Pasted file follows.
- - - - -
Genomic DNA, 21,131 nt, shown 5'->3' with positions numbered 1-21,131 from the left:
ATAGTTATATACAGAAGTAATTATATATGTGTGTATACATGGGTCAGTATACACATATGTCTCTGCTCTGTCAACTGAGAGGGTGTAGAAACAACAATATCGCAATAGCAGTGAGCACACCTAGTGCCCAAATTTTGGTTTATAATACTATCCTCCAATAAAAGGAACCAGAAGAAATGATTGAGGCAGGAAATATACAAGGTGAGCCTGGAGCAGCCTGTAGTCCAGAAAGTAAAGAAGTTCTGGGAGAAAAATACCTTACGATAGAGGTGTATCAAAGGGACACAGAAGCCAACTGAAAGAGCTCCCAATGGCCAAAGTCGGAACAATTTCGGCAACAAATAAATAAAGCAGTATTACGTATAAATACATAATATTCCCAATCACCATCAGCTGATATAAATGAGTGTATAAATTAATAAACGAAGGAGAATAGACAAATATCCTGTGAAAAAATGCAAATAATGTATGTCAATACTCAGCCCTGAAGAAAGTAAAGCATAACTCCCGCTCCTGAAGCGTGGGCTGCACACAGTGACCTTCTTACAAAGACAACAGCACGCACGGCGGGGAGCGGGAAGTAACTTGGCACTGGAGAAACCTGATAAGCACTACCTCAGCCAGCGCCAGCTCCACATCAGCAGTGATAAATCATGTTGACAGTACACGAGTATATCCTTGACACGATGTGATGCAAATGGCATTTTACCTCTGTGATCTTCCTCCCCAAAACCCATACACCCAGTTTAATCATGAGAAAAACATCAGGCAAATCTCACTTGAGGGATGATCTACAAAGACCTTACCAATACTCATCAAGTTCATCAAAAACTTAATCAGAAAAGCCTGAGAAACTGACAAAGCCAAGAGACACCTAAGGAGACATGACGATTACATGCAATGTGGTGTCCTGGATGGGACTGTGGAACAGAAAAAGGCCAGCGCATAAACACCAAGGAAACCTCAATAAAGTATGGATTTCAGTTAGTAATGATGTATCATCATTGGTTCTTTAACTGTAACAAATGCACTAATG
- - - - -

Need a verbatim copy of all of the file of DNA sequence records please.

Genomic DNA, 21,131 nt, shown 5'->3' with positions numbered 1-21,131 from the left:
ATAGTTATATACAGAAGTAATTATATATGTGTGTATACATGGGTCAGTATACACATATGTCTCTGCTCTGTCAACTGAGAGGGTGTAGAAACAACAATATCGCAATAGCAGTGAGCACACCTAGTGCCCAAATTTTGGTTTATAATACTATCCTCCAATAAAAGGAACCAGAAGAAATGATTGAGGCAGGAAATATACAAGGTGAGCCTGGAGCAGCCTGTAGTCCAGAAAGTAAAGAAGTTCTGGGAGAAAAATACCTTACGATAGAGGTGTATCAAAGGGACACAGAAGCCAACTGAAAGAGCTCCCAATGGCCAAAGTCGGAACAATTTCGGCAACAAATAAATAAAGCAGTATTACGTATAAATACATAATATTCCCAATCACCATCAGCTGATATAAATGAGTGTATAAATTAATAAACGAAGGAGAATAGACAAATATCCTGTGAAAAAATGCAAATAATGTATGTCAATACTCAGCCCTGAAGAAAGTAAAGCATAACTCCCGCTCCTGAAGCGTGGGCTGCACACAGTGACCTTCTTACAAAGACAACAGCACGCACGGCGGGGAGCGGGAAGTAACTTGGCACTGGAGAAACCTGATAAGCACTACCTCAGCCAGCGCCAGCTCCACATCAGCAGTGATAAATCATGTTGACAGTACACGAGTATATCCTTGACACGATGTGATGCAAATGGCATTTTACCTCTGTGATCTTCCTCCCCAAAACCCATACACCCAGTTTAATCATGAGAAAAACATCAGGCAAATCTCACTTGAGGGATGATCTACAAAGACCTTACCAATACTCATCAAGTTCATCAAAAACTTAATCAGAAAAGCCTGAGAAACTGACAAAGCCAAGAGACACCTAAGGAGACATGACGATTACATGCAATGTGGTGTCCTGGATGGGACTGTGGAACAGAAAAAGGCCAGCGCATAAACACCAAGGAAACCTCAATAAAGTATGGATTTCAGTTAGTAATGATGTATCATCATTGGTTCTTTAACTGTAACAAATGCACTAATG